|Subject||Scientific and Computational Challenges in Fusion Energy Sciences (Scientific and Computational Challenges in Fusion Energy Sciences)|
|DATE/TIME||2011-10-18 ~ 2011-10-18 (4pm)|
|PLACE||APCTP 세미나실 (APCTP Seminar Room)|
|SPEAKER||William M. Tang (William M. Tang)|
|AFFILIATION||프린스턴 대학교 (Princeton University)|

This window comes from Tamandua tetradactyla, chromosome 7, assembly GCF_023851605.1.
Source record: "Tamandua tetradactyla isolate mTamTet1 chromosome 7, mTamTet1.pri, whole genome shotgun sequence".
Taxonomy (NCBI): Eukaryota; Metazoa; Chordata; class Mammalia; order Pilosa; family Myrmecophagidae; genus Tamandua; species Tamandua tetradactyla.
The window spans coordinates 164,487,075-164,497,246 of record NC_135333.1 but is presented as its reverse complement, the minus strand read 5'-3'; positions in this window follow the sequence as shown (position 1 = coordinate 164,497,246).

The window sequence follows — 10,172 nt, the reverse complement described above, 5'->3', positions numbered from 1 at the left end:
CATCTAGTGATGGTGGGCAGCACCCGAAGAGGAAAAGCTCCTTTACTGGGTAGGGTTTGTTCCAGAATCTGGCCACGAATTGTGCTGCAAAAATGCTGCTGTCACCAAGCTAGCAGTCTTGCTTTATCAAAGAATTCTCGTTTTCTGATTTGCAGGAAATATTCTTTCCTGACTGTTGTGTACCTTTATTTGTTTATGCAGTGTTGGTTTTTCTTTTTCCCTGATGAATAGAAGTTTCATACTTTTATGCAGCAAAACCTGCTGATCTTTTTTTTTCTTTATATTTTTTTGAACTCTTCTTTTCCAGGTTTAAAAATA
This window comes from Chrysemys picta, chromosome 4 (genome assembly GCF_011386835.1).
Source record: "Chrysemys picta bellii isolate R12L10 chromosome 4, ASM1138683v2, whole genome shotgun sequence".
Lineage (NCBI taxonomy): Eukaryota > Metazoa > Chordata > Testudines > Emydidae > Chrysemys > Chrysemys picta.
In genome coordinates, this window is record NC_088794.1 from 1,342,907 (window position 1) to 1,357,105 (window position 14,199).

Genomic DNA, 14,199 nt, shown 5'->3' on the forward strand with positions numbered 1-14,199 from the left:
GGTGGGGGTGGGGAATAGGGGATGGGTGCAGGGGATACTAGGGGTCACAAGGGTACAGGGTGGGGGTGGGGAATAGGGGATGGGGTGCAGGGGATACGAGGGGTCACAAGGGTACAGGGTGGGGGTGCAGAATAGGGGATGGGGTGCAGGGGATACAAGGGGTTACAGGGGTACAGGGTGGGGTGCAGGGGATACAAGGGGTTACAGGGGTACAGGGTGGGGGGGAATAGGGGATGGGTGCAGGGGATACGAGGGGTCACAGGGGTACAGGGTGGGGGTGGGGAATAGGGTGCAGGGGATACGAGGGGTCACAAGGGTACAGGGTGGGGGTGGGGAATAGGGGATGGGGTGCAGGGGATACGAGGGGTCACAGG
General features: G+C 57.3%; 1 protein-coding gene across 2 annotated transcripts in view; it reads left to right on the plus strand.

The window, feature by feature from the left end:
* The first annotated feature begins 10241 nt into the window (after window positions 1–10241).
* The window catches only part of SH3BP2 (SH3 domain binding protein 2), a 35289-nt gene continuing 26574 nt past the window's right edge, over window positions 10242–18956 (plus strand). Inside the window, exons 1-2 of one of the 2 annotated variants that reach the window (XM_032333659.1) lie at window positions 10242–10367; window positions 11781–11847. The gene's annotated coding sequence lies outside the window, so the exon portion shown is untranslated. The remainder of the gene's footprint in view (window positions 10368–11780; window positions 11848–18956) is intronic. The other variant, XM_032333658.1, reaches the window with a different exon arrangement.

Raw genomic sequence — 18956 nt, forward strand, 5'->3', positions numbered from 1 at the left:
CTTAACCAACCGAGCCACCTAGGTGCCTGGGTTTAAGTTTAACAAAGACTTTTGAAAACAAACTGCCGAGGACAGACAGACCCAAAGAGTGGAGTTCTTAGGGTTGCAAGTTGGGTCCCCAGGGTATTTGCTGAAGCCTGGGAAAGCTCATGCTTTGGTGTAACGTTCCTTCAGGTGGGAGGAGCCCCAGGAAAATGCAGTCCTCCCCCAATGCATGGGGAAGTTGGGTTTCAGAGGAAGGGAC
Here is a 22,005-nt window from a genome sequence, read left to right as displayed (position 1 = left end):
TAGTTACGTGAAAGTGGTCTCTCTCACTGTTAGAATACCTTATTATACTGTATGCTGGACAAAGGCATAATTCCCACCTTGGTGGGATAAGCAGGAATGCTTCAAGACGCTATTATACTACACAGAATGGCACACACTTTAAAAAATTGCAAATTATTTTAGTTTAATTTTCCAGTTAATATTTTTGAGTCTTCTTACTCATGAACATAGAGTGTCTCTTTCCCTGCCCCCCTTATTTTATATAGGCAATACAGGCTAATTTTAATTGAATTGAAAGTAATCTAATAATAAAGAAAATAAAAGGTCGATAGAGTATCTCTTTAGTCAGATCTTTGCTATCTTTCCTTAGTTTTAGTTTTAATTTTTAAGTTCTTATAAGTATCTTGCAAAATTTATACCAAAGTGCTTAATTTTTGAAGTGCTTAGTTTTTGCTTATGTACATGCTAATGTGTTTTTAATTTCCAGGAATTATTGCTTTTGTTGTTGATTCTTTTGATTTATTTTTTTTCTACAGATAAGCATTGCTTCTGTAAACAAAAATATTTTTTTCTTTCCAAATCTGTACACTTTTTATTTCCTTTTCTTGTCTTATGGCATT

This presentation will highlight the scientific and computational challenges facing the Fusion Energy Sciences research area. Major progress in magnetic fusion research has led to ITER – a multi-billion dollar burning plasma experiment supported by seven governments (EU, Japan, US, China, Korea, Russia, and India) representing over half of the world’s population. Currently under construction in Cadarache, France, it is designed to produce 500 million Watts of heat from fusion reactions for over 400 seconds with gain exceeding 10 – thereby demonstrating the scientific and technical feasibility of magnetic fusion energy. It is a truly dramatic step forward in that the fusion fuel will be sustained at high temperature by the fusion reactions themselves. While many of the technologies used in ITER will be the same as those required in an actual demonstration power plant (DEMO), further science and technology is needed to achieve the 2500 MW of continuous power with a gain of 25 in a device of similar size and field. Advanced computations in tandem with experiment and theory are needed to harvest the scientific knowledge from ITER and leverage its results. The associated research demands computational tools and techniques that aid the acquisition of the scientific understanding needed to develop predictive models which can prove superior to extrapolations of experimental results. Reliable modeling capabilities in Fusion Energy Sciences are expected to require computing resources at the petascale (1015 floating point operations per second) range and beyond to address ITER burning plasma issues. This provides the key motivation for the Fusion Simulation Program (FSP) – a new U.S. Department of Energy initiative supported by its Offices of Fusion Energy Science and Advanced Scientific Computing Research -- that is currently in the program definition/planning phase. The primary objective of the FSP is to enable scientific discovery of important new plasma phenomena. This requires developing a predictive integrated simulation capability for magnetically-confined fusion plasmas that are properly validated against experiments in regimes relevant for producing practical fusion energy. Substantive progress on answering the outstanding scientific questions in the field will drive the FSP toward its ultimate goal of developing the ability to predict the behaviour of plasma discharges in toroidal magnetic fusion devices with high physics fidelity on all relevant time and space scales. From a computational perspective, this will demand computing resources in the petascale range and beyond together with the associated multi-core algorithmic formulation needed to address burning plasma issues relevant to ITER. Even more powerful supercomputers at the “exascale” (1018 floating point operations per second) range and beyond will be needed to meet the future challenges of designing a demonstration fusion reactor (DEMO). Analogous to other major applied physics modelling projects, plasma physicists will need to closely collaborate with computer scientists and applied mathematicians to develop advanced software that is validated against experimental data from tokamaks around the world. Specific examples of expected advances which are needed to enable such a comprehensive integrated modelling capability and possible “co-design” approaches will be discussed.